To order prints or for higher res images please contact us.
Best wishes

Mark Attwood

Mark & Tamar’s Holiday Newsletter 2008



Change seems to be in. On the weather side we have had loads of fantastic rain and the garden has transformed into green paradise, at the moment just about everything that can flower is flowering and the birds and frogs are as close as they can get to amphibian and avian heaven. The lightening storms have been spectacular and have included some green lightening (eye witnessed by Maru, Simon and Mark), promise it is not due to all the home grown veggies we are eating!

Judith’s retrospective exhibition at the Standard Bank Gallery in Johannesburg has been a huge success. The opening was massive (about seven hundred people) and the subsequent walkabouts were also in demand with about two hundred people turning up. Seeing her work together in same space, spanning just slightly more than their lives was quite something for Tamar and Petra (who flew in from NYC with her husband Ausbert). It was amazing to see visual aspects of one’s childhood all beautifully curated and lined up on a wall. It was also an incredible experience for Simon and Maru to see part of what their Ouma has created.

Politics has changed and has started to get interesting again. We are much relieved at the exit of Mbeki and Dr Beetroot and hope that South African will use their brains and not other parts of their anatomies when they go to the polls next year. Msholozi is the name given to an illegal settlement (plots being sold for R 50 each) over the hill from us. This is not what we want from the next government and yet we are skating rather close… hopefully COPE (one rather hopes that political parties in a thriving democracy do more than just cope) will be able to set us on a course of having a real opposition to keep the ruling party in line. The madness that has led America seems to have also changed. Lets hope that Obama can lead his country away from the political and environmental mess that it is in. It was a close call; a moose killer with a fragile grasp of geography would have been worrying to have in the White House.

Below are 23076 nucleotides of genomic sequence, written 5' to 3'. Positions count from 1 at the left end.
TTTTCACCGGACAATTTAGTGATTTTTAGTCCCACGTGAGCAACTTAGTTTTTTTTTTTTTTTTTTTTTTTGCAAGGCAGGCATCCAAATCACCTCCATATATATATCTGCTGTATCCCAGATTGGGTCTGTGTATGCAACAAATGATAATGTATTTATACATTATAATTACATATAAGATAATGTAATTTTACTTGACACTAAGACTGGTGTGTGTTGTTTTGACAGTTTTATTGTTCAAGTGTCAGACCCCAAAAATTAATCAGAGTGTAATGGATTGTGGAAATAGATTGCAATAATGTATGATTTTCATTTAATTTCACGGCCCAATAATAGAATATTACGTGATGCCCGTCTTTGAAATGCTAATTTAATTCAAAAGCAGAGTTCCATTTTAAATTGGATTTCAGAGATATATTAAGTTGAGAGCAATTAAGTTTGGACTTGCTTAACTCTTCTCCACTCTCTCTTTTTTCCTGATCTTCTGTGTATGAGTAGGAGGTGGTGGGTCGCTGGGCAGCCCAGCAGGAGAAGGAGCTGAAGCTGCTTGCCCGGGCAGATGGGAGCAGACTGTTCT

The crime in our valley seems to have calmed down (for the meanwhile) and the police have shown that they are up to national standards by being totally incompetent. The only arrest that was made in a spate of robberies lasting five months was when a woman spotted her stolen quad bike on the back of a bakkie, she then called her husband who was able to intercept the bakkie and arrest the occupants of the bakkie with a …. paintball gun. We have just finished reading Johnny Steinberg’s book about the South African police titled ‘Thin Blue”, his analysis is succinct and well worth reading.

And the rand is rapidly turning into small change. Following the trends of the rest of the economy the art market has also taken it’s knock, although one would not think so with Damien Hirst’s auction. Like the housing market the international art market has been a bit loopy over the last few years. We are most relieved to have just paid off the bond on our property, when we bought six years ago, our neighbours thought that we were mad paying what we did for our property, now you would be hard pressed to buy an apartment in White River for that amount.

We are also pleased that we have been able to continue to publish work by such fine artists. Since we last wrote we have launched a number of stunning prints by the following artists: Judith Mason: <> Sam Nhlengethwa<> Robert Hodgins (see attached pic) <> and Anton Kannemeyer: To catch up click on the links. We are ending the year with Helen Sebidi in the studio (it has been a while, she started work on a print about fourteen years ago which we still have to complete….).


Mark has set up a book binding division (in the upstairs storeroom) for the studio and with the help of a book Leshoka bought in the USA has fashioned a plough and a lying press out of old printing equipment and some superwood. The first edition to be bound on the new equipment is a beautiful book by William Kentridge, based on a flipbook and titled ”Breathe”. It has been suggested what we could go into passport forgery if the economy really goes sideways. Mark has perfected that old embossed printed on fabric text thing.

In October we got the sad news that Coex’ae (Dada) Qgam had died of cancer. Tamar worked with Dada at the Kuru Art Project in Botswana and subsequently on various projects, including Qauqaua ( ). She was one of the Kuru artists that Mark accompanied to work at Tamarind in the USA in 1997. We will miss her wicked sense of humour, vision and tenacity.